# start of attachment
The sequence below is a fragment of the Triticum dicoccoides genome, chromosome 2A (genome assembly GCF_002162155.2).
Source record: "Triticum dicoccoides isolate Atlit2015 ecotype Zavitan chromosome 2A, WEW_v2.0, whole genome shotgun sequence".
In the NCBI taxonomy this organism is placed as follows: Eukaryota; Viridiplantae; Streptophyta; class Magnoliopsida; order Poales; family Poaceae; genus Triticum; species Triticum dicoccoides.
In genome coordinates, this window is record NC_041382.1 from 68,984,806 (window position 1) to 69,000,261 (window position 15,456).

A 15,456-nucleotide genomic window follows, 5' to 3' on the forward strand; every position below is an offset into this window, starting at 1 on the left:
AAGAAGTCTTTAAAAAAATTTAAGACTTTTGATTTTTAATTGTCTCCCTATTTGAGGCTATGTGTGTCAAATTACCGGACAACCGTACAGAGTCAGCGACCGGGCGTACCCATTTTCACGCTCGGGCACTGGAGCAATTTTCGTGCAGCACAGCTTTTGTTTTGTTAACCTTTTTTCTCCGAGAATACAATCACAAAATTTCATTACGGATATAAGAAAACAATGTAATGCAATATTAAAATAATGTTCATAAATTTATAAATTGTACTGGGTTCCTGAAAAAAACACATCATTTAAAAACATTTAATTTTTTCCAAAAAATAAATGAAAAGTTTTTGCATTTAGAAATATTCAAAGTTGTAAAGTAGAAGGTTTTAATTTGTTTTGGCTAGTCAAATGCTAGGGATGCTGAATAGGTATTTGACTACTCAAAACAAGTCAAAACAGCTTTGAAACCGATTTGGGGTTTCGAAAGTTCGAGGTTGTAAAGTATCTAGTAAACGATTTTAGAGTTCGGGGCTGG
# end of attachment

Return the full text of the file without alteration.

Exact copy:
The sequence below is a fragment of the Triticum dicoccoides genome, chromosome 2A (genome assembly GCF_002162155.2).
Source record: "Triticum dicoccoides isolate Atlit2015 ecotype Zavitan chromosome 2A, WEW_v2.0, whole genome shotgun sequence".
In the NCBI taxonomy this organism is placed as follows: Eukaryota; Viridiplantae; Streptophyta; class Magnoliopsida; order Poales; family Poaceae; genus Triticum; species Triticum dicoccoides.
In genome coordinates, this window is record NC_041382.1 from 68,984,806 (window position 1) to 69,000,261 (window position 15,456).

A 15,456-nucleotide genomic window follows, 5' to 3' on the forward strand; every position below is an offset into this window, starting at 1 on the left:
AAGAAGTCTTTAAAAAAATTTAAGACTTTTGATTTTTAATTGTCTCCCTATTTGAGGCTATGTGTGTCAAATTACCGGACAACCGTACAGAGTCAGCGACCGGGCGTACCCATTTTCACGCTCGGGCACTGGAGCAATTTTCGTGCAGCACAGCTTTTGTTTTGTTAACCTTTTTTCTCCGAGAATACAATCACAAAATTTCATTACGGATATAAGAAAACAATGTAATGCAATATTAAAATAATGTTCATAAATTTATAAATTGTACTGGGTTCCTGAAAAAAACACATCATTTAAAAACATTTAATTTTTTCCAAAAAATAAATGAAAAGTTTTTGCATTTAGAAATATTCAAAGTTGTAAAGTAGAAGGTTTTAATTTGTTTTGGCTAGTCAAATGCTAGGGATGCTGAATAGGTATTTGACTACTCAAAACAAGTCAAAACAGCTTTGAAACCGATTTGGGGTTTCGAAAGTTCGAGGTTGTAAAGTATCTAGTAAACGATTTTAGAGTTCGGGGCTGG